Effect of ganciclovir on IL-6 levels among cytomegalovirus-seropositive adults with critical illness: A randomized clinical trial

Ajit P. Limaye*, Renee D. Stapleton, Lili Peng, Scott R. Gunn, Louise E. Kimball, Robert Hyzy, Matthew C. Exline, D. Clark Files, Peter E. Morris, Stephen K. Frankel, Mark E. Mikkelsen, Duncan Hite, Kyle B. Enfield, Jay Steingrub, James O’Brien, Polly E. Parsons, Joseph Cuschieri, Richard G. Wunderink, David L. Hotchkin, Ying Q. ChenGordon D. Rubenfeld, Michael Boeckh

*Corresponding author for this work

Research output: Contribution to journalArticlepeer-review

37 Scopus citations

Abstract

IMPORTANCE: The role of cytomegalovirus (CMV) reactivation in mediating adverse clinical outcomes in nonimmunosuppressed adults with critical illness is unknown. OBJECTIVE: To determine whether ganciclovir prophylaxis reduces plasma interleukin 6 (IL-6) levels in CMV-seropositive adults who are critically ill. DESIGN, SETTING, AND PARTICIPANTS: Double-blind, placebo-controlled, randomized clinical trial (conducted March 10, 2011-April 29, 2016) with a follow-up of 180 days (November 10, 2016) that included 160 CMV-seropositive adults with either sepsis or trauma and respiratory failure at 14 university intensive care units (ICUs) across the United States. INTERVENTIONS: Patients were randomized (1:1) to receive either intravenous ganciclovir (5 mg/kg twice daily for 5 days), followed by either intravenous ganciclovir or oral valganciclovir once daily until hospital discharge (n = 84) or to receive matching placebo (n = 76). MAIN OUTCOMES AND MEASURES: The primary outcome was change in IL-6 level from day 1 to 14. Secondary outcomes were incidence of CMV reactivation in plasma, mechanical ventilation days, incidence of secondary bacteremia or fungemia, ICU length of stay, mortality, and ventilator-free days (VFDs) at 28 days. RESULTS: Among 160 randomized patients (mean age, 57 years; women, 43%), 156 received 1 or more dose(s) of treatment, and 132 (85%) completed the study. The mean between-group change in IL-6 level was not significantly different. Among secondary outcomes, CMV reactivation in plasma was significantly lower in the ganciclovir group. The ganciclovir group had more VFDs in both the intention-to-treat population and in the prespecified sepsis subgroup. There were no significant between-group differences in other secondary outcomes. (Table Presented) CONCLUSIONS AND RELEVANCE: Among CMV-seropositive adults with critical illness due to sepsis or trauma, ganciclovir did not reduce IL-6 levels and the current study does not support routine clinical use of ganciclovir as a prophylactic agent in patients with sepsis. Additional research is necessary to determine the clinical efficacy and safety of CMV suppression in this setting. TRIAL REGISTRATION: clinicaltrials.gov Identifier: NCT01335932.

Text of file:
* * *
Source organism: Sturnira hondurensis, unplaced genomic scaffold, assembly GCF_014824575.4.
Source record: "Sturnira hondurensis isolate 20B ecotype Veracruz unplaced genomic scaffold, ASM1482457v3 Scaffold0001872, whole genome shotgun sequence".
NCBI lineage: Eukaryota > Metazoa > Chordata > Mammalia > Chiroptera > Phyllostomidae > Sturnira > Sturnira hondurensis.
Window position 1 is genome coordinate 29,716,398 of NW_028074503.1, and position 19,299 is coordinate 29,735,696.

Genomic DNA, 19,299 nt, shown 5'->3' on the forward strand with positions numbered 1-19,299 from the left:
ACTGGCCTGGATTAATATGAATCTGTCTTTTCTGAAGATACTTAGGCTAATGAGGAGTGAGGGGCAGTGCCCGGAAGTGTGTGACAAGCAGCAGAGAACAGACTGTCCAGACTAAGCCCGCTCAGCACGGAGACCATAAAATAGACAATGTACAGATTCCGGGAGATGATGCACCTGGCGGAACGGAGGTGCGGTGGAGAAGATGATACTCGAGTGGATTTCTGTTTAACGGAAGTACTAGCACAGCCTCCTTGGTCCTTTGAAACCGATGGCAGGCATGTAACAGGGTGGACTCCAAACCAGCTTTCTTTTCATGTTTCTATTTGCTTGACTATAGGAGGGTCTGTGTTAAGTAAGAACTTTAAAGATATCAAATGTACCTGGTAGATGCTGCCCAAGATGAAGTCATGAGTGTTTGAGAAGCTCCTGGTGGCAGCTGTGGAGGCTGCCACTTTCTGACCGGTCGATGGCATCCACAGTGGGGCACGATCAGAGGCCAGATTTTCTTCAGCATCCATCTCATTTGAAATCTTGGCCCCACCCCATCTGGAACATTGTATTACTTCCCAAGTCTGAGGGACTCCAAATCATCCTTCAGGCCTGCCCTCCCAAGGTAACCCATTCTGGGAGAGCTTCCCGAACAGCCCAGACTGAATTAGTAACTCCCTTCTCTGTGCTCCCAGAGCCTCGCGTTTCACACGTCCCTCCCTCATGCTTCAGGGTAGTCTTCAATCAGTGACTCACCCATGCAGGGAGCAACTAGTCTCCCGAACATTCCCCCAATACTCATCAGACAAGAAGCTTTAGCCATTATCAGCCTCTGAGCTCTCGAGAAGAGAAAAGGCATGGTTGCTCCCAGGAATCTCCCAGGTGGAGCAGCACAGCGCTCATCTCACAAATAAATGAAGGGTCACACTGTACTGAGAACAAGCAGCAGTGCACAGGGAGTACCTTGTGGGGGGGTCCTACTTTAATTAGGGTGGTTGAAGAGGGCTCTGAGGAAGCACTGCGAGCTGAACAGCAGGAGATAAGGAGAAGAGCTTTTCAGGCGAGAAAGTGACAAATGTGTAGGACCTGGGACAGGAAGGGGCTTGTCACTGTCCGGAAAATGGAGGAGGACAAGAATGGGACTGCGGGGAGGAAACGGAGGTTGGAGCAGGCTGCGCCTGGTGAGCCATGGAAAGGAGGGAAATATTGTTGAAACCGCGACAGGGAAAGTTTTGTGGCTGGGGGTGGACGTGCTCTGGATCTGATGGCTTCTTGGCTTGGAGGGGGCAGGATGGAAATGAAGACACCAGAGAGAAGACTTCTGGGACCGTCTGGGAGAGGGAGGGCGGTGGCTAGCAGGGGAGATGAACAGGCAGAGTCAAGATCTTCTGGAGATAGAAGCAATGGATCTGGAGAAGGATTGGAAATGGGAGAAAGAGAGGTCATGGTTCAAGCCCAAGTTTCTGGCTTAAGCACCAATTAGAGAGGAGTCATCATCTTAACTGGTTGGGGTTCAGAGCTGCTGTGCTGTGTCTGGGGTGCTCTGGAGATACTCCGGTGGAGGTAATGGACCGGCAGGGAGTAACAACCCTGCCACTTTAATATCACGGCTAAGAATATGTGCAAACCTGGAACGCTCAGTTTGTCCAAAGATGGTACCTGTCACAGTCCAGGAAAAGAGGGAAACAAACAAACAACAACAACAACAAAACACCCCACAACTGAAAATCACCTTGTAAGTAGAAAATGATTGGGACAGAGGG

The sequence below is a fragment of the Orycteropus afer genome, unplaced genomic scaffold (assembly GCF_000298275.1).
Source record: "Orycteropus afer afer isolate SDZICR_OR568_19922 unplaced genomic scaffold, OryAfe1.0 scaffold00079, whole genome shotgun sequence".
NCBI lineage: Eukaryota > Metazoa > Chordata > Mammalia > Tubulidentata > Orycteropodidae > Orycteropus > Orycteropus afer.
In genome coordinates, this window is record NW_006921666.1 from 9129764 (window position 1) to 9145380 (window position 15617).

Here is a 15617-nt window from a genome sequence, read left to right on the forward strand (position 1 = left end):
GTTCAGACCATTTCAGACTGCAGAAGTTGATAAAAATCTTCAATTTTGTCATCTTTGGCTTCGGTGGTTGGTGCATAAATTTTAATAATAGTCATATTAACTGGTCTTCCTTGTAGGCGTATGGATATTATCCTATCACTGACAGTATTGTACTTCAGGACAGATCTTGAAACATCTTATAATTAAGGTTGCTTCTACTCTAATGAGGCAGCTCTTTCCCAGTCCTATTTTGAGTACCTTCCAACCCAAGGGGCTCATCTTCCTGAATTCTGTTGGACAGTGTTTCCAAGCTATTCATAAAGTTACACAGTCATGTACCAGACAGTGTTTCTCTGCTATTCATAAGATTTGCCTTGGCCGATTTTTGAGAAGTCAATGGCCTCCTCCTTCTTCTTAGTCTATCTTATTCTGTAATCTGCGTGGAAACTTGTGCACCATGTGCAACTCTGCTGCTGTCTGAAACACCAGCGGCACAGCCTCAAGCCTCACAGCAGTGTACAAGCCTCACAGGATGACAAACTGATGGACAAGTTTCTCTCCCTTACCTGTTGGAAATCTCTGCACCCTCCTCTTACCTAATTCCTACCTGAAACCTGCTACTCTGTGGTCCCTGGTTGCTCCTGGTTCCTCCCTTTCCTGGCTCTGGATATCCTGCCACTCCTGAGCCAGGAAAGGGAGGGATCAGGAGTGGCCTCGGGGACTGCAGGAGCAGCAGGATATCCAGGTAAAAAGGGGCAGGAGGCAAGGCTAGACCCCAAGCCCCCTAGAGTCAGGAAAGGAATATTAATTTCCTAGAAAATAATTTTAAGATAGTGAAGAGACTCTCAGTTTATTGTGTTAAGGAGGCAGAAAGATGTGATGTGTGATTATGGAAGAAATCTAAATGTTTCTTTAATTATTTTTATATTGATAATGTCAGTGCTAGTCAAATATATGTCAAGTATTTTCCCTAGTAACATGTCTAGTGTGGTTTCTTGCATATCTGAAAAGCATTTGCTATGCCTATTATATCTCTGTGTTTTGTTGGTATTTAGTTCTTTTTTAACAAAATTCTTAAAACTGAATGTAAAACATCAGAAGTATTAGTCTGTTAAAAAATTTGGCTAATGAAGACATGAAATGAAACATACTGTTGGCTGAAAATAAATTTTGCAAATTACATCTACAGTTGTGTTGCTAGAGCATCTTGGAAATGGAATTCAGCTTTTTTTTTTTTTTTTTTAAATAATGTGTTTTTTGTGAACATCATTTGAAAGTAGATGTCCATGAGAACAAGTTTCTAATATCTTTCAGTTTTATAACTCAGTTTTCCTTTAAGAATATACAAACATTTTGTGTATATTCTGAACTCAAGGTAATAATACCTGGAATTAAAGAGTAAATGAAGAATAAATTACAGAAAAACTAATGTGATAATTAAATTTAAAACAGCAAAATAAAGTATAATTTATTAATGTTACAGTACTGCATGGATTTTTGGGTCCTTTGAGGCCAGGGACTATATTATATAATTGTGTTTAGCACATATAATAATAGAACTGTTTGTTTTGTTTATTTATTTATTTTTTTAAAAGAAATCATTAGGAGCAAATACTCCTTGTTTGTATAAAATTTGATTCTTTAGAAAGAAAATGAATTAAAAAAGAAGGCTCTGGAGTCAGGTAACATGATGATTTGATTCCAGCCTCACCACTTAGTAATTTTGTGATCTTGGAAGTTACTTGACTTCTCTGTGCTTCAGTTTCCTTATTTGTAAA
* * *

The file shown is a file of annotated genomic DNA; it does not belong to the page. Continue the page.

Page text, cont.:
Original languageEnglish (US)
Pages (from-to)731-740
Number of pages10
JournalJAMA - Journal of the American Medical Association
Volume318
Issue number8
DOIs
StatePublished - Aug 22 2017

ASJC Scopus subject areas

  • Medicine(all)

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